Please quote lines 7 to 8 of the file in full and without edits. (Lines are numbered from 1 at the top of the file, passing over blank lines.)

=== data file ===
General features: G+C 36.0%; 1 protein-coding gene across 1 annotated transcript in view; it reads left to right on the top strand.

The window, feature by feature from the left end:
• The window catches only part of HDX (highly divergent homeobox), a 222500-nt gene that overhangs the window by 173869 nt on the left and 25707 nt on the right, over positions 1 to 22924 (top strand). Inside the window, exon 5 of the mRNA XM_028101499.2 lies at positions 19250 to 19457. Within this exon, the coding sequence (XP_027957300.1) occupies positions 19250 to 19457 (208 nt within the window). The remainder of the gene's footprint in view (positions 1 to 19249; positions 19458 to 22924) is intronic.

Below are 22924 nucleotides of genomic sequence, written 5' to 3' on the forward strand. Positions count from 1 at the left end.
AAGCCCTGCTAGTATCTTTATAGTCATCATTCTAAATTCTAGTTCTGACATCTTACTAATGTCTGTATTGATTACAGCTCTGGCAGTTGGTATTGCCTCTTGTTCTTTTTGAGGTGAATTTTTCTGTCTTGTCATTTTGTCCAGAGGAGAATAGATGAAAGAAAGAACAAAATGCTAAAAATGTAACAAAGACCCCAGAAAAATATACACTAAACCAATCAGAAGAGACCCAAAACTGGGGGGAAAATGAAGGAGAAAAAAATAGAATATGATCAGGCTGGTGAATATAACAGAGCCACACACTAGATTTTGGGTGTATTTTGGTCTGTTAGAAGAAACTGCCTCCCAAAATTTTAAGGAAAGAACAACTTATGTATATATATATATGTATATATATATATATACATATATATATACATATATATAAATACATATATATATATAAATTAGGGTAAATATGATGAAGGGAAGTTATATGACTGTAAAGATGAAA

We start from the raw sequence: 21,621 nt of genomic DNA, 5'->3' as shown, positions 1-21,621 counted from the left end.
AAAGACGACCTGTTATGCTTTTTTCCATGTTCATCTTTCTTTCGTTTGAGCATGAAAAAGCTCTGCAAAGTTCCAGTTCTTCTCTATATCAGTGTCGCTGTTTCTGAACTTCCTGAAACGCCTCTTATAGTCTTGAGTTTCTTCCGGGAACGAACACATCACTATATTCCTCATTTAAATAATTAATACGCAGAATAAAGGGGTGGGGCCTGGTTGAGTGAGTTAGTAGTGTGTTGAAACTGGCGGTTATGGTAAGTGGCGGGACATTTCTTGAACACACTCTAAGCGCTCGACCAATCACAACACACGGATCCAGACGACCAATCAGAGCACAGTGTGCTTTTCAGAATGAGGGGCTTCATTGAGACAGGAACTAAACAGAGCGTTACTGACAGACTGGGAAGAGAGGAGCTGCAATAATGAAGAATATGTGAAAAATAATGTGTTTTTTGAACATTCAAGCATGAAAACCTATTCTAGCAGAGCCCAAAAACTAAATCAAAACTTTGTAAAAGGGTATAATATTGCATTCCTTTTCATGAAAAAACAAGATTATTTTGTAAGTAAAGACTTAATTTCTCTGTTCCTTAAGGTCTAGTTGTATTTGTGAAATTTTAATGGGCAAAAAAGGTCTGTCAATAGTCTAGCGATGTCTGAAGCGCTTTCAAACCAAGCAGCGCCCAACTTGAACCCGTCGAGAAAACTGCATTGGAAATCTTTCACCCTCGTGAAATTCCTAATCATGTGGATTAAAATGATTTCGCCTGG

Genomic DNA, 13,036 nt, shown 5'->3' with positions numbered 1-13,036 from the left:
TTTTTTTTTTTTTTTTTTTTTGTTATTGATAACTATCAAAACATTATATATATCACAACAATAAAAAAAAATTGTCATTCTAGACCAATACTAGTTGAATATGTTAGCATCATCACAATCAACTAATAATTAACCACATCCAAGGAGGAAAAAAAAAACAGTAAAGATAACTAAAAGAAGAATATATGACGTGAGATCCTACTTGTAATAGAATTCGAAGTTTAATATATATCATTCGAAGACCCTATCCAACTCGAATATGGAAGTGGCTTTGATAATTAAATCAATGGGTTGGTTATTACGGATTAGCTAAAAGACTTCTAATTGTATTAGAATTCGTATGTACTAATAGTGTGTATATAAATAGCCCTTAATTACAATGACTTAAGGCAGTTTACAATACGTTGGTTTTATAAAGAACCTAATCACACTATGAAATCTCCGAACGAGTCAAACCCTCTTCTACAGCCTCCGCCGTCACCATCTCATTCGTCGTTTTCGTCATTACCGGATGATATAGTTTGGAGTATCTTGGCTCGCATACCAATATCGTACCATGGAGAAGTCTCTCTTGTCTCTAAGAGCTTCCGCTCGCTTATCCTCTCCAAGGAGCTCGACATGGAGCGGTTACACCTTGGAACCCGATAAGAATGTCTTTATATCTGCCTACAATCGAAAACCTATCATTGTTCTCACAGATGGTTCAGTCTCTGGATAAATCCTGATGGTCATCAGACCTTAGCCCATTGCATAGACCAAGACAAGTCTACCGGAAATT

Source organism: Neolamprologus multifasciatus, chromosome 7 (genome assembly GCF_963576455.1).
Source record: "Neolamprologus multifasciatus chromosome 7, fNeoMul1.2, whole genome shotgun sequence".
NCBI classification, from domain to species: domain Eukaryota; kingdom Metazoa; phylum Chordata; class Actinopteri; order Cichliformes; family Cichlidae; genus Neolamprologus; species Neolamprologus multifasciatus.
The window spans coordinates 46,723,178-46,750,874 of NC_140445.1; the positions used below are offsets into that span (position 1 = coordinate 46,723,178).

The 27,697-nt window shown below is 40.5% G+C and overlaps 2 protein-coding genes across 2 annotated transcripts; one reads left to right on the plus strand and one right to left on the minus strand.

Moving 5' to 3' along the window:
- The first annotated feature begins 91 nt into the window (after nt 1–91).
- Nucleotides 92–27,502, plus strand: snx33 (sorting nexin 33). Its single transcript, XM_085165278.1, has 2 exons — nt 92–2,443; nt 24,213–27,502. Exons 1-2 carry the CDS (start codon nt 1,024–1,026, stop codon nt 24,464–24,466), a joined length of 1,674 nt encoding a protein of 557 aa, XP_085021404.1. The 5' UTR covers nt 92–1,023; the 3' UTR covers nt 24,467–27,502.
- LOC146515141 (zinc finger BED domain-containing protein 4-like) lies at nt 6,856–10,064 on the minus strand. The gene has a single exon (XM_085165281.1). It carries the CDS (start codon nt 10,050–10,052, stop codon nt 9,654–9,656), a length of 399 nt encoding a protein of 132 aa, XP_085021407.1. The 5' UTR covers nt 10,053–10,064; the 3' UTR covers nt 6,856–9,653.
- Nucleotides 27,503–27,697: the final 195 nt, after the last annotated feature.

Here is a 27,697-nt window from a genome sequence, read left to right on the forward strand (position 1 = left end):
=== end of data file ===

AAAGACGACCTGTTATGCTTTTTTCCATGTTCATCTTTCTTTCGTTTGAGCATGAAAAAGCTCTGCAAAGTTCCAGTTCTTCTCTATATCAGTGTCGCTGTTTCTGAACTTCCTGAAACGCCTCTTATAGTCTTGAGTTTCTTCCGGGAACGAACACATCACTATATTCCTCATTTAAATAATTAATACGCAGAATAAAGGGGTGGGGCCTGGTTGAGTGAGTTAGTAGTGTGTTGAAACTGGCGGTTATGGTAAGTGGCGGGACATTTCTTGAACACACTCTAAGCGCTCGACCAATCACAACACACGGATCCAGACGACCAATCAGAGCACAGTGTGCTTTTCAGAATGAGGGGCTTCATTGAGACAGGAACTAAACAGAGCGTTACTGACAGACTGGGAAGAGAGGAGCTGCAATAATGAAGAATATGTGAAAAATAATGTGTTTTTTGAACATTCAAGCATGAAAACCTATTCTAGCAGAGCCCAAAAACTAAATCAAAACTTTGTAAAAGGGTATAATATTGCATTCCTTTTCATGAAAAAACAAGATTATTTTGTAAGTAAAGACTTAATTTCTCTGTTCCTTAAGGTCTAGTTGTATTTGTGAAATTTTAATGGGCAAAAAAGGTCTGTCAATAGTCTAGCGATGTCTGAAGCGCTTTCAAACCAAGCAGCGCCCAACTTGAACCCGTCGAGAAAACTGCATTGGAAATCTTTCACCCTCGTGAAATTCCTAATCATGTGGATTAAAATGATTTCGCCTGG

Genomic DNA, 13,036 nt, shown 5'->3' with positions numbered 1-13,036 from the left: